Sean O’Faolain writes:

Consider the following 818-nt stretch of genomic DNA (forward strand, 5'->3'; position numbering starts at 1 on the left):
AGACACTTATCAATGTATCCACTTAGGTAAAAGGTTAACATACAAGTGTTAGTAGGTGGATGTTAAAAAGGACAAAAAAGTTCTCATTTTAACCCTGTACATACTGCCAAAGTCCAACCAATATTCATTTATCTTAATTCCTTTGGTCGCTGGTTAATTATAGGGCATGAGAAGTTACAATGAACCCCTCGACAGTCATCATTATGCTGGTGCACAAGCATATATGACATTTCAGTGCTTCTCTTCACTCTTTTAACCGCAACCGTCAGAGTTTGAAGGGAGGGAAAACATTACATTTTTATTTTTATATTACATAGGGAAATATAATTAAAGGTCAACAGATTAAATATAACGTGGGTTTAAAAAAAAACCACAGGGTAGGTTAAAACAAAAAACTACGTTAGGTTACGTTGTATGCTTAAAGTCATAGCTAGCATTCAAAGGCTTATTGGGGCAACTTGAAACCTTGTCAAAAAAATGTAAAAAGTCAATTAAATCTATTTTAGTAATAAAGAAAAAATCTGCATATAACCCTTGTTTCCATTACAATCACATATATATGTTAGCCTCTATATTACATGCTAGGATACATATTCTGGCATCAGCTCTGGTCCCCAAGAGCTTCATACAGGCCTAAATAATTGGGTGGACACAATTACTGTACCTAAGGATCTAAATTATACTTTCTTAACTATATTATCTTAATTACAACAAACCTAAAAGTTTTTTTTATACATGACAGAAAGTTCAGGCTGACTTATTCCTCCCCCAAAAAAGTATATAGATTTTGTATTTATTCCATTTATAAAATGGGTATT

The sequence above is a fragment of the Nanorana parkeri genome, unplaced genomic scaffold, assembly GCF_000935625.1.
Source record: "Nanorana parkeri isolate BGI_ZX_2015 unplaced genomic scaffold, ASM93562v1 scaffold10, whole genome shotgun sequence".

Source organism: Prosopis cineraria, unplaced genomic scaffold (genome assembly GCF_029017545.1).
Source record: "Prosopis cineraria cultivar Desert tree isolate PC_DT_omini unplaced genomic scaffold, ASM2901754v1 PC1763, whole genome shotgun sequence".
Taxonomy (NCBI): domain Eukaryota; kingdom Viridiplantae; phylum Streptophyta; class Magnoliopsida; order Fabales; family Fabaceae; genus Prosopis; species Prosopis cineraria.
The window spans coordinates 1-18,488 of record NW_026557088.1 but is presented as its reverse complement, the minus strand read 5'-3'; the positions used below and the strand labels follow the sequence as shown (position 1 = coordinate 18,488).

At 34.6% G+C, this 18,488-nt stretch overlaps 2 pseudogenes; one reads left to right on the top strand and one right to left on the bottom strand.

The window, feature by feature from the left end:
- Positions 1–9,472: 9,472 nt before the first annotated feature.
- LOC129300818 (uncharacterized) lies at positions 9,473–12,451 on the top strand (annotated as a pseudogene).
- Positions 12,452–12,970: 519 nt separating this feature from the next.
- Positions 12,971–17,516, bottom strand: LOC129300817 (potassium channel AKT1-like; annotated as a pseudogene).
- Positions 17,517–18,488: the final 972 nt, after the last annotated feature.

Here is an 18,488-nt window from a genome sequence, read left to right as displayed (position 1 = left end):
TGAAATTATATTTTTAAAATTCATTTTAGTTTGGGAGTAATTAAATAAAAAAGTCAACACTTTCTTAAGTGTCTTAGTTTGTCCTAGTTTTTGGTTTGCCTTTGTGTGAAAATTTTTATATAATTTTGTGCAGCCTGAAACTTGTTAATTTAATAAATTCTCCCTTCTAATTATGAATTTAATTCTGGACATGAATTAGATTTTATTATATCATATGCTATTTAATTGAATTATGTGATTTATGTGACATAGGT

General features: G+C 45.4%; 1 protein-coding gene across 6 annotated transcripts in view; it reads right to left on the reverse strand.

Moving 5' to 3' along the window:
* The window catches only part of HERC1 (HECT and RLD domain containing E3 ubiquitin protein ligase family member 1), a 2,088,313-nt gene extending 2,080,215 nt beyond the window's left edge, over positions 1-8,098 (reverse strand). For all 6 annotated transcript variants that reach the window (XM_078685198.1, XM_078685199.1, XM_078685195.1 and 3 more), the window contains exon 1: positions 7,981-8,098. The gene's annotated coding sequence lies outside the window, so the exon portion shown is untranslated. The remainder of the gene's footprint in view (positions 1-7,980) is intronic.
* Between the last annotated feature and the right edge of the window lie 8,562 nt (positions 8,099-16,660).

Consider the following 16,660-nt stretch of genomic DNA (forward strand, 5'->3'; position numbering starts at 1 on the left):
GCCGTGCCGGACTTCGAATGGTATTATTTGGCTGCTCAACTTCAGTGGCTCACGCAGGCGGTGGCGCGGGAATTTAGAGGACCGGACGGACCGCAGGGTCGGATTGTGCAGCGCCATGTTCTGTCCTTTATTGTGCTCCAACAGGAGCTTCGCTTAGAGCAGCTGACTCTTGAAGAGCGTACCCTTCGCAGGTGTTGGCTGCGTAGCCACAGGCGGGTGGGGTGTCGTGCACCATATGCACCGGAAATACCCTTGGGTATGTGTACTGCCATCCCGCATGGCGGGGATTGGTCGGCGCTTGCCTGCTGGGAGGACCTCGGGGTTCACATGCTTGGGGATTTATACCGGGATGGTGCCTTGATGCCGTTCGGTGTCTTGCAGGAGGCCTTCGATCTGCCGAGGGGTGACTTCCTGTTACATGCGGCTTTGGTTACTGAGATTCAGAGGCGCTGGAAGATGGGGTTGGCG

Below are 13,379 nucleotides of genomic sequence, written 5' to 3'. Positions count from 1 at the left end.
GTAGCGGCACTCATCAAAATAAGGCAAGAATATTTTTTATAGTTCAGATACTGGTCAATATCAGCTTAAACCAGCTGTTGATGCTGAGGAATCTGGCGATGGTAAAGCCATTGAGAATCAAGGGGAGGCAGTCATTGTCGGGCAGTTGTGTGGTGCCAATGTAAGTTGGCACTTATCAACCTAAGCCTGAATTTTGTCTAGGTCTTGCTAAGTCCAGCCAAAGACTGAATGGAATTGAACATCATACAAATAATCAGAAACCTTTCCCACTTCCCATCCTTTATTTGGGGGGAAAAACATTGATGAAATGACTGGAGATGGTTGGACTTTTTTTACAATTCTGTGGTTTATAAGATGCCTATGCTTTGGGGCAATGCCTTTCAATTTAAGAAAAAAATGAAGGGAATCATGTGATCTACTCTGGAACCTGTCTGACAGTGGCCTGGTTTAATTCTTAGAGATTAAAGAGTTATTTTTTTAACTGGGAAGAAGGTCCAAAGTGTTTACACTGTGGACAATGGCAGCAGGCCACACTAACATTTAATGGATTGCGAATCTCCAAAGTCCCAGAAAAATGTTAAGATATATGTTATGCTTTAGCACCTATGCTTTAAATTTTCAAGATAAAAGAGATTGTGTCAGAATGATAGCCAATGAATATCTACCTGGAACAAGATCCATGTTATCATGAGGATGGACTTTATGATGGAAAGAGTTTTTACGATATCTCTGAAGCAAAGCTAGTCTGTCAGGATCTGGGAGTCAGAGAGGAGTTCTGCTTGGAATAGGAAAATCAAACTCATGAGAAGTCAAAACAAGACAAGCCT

If there ever was a writer of genius, or neargenius – time will decide – who was heart-cloven and split-minded it is Elizabeth Bowen. Romantic-realist, yearning-sceptic, emotional-intellectual, poetic-pragmatist, objective-subjective, gregarious-detached (though everybody who resides in a typewriter has to be a bit of that), tragi-humorous, consistently declaring herself born and reared Irish, residing mostly in England, writing in the full European tradition: no wonder all her serious work steams with the clash of battle between aspects of life more easy for us to feel than to define. It is evident from the complex weave of her novels that it can have been no more easy for her to intuit the central implication of any one of those conflicts – she never trod an obvious line; nor easy for her to express those intuitions in that felicitous language which, more than any other writer of her generation, she seemed to command as if verbally inspired. But that suggestion of inspiration lifts a warning finger of memory. Once, when one of her guests at Bowen’s Court, I inadvertently interrupted her when she was, as I at first thought, tapping away fluently at her desk. She turned to me a forehead spotted with beads of perspiration.